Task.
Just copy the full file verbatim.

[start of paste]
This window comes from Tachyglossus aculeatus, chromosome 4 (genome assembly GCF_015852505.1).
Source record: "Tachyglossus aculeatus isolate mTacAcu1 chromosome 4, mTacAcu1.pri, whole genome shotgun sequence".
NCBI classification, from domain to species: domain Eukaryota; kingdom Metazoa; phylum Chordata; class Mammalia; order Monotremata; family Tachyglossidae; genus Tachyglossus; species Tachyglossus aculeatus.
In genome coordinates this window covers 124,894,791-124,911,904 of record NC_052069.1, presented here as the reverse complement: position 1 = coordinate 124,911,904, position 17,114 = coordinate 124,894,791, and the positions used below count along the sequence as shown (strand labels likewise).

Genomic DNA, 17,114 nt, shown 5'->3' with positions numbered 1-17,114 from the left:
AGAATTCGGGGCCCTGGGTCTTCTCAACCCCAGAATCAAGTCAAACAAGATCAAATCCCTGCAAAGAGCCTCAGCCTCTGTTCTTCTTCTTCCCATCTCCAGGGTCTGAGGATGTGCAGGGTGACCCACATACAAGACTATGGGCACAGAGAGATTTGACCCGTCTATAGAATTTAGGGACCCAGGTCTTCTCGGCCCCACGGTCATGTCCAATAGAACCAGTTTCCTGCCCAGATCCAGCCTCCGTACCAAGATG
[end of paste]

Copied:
This window comes from Tachyglossus aculeatus, chromosome 4 (genome assembly GCF_015852505.1).
Source record: "Tachyglossus aculeatus isolate mTacAcu1 chromosome 4, mTacAcu1.pri, whole genome shotgun sequence".
NCBI classification, from domain to species: domain Eukaryota; kingdom Metazoa; phylum Chordata; class Mammalia; order Monotremata; family Tachyglossidae; genus Tachyglossus; species Tachyglossus aculeatus.
In genome coordinates this window covers 124,894,791-124,911,904 of record NC_052069.1, presented here as the reverse complement: position 1 = coordinate 124,911,904, position 17,114 = coordinate 124,894,791, and the positions used below count along the sequence as shown (strand labels likewise).

Genomic DNA, 17,114 nt, shown 5'->3' with positions numbered 1-17,114 from the left:
AGAATTCGGGGCCCTGGGTCTTCTCAACCCCAGAATCAAGTCAAACAAGATCAAATCCCTGCAAAGAGCCTCAGCCTCTGTTCTTCTTCTTCCCATCTCCAGGGTCTGAGGATGTGCAGGGTGACCCACATACAAGACTATGGGCACAGAGAGATTTGACCCGTCTATAGAATTTAGGGACCCAGGTCTTCTCGGCCCCACGGTCATGTCCAATAGAACCAGTTTCCTGCCCAGATCCAGCCTCCGTACCAAGATG